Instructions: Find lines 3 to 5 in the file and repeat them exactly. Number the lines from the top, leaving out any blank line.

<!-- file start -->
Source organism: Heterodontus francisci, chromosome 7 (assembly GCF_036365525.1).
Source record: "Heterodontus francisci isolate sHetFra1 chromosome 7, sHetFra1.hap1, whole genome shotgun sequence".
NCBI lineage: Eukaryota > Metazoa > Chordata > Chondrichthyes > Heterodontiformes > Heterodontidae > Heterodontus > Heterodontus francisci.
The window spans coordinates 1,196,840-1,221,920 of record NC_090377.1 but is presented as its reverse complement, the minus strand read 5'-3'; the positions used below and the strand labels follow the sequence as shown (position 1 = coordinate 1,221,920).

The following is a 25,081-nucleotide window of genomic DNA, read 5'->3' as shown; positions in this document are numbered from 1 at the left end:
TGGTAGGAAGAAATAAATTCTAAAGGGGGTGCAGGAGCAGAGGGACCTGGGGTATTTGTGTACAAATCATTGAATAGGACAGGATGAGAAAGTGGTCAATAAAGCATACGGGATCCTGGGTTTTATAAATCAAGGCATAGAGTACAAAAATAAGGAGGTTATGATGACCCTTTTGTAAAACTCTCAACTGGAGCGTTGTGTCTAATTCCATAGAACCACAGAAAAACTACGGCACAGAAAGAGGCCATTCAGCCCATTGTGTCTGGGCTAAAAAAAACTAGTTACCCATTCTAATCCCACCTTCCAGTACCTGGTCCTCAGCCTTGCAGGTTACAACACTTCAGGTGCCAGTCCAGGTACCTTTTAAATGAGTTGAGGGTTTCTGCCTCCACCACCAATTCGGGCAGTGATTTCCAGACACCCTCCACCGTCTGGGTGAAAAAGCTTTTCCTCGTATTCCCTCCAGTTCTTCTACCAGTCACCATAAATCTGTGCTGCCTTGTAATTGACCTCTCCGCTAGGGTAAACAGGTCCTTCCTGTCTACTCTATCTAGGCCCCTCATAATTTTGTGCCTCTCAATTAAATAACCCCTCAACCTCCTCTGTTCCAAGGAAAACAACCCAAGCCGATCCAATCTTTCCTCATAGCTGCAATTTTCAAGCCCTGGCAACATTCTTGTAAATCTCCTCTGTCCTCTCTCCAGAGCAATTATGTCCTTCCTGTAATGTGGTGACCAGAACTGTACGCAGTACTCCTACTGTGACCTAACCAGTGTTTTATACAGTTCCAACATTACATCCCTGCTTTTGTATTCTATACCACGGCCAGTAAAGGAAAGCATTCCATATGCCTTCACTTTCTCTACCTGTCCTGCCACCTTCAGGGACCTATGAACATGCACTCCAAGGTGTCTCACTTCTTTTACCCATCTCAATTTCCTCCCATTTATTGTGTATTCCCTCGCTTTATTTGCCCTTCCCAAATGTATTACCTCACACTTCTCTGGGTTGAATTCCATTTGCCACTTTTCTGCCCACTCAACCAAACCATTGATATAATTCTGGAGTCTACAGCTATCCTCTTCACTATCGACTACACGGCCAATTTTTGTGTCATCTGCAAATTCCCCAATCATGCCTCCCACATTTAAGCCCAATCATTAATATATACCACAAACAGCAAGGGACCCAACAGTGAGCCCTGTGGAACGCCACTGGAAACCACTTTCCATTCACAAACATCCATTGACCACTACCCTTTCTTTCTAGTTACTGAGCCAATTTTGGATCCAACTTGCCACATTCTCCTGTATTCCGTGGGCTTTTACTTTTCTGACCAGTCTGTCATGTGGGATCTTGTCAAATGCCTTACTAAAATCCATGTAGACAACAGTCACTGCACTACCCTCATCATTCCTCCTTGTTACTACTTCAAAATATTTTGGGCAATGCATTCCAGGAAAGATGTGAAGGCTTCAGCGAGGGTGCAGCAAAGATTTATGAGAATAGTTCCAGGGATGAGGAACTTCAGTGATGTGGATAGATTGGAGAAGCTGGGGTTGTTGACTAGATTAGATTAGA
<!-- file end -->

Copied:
NCBI lineage: Eukaryota > Metazoa > Chordata > Chondrichthyes > Heterodontiformes > Heterodontidae > Heterodontus > Heterodontus francisci.
The window spans coordinates 1,196,840-1,221,920 of record NC_090377.1 but is presented as its reverse complement, the minus strand read 5'-3'; the positions used below and the strand labels follow the sequence as shown (position 1 = coordinate 1,221,920).

The following is a 25,081-nucleotide window of genomic DNA, read 5'->3' as shown; positions in this document are numbered from 1 at the left end: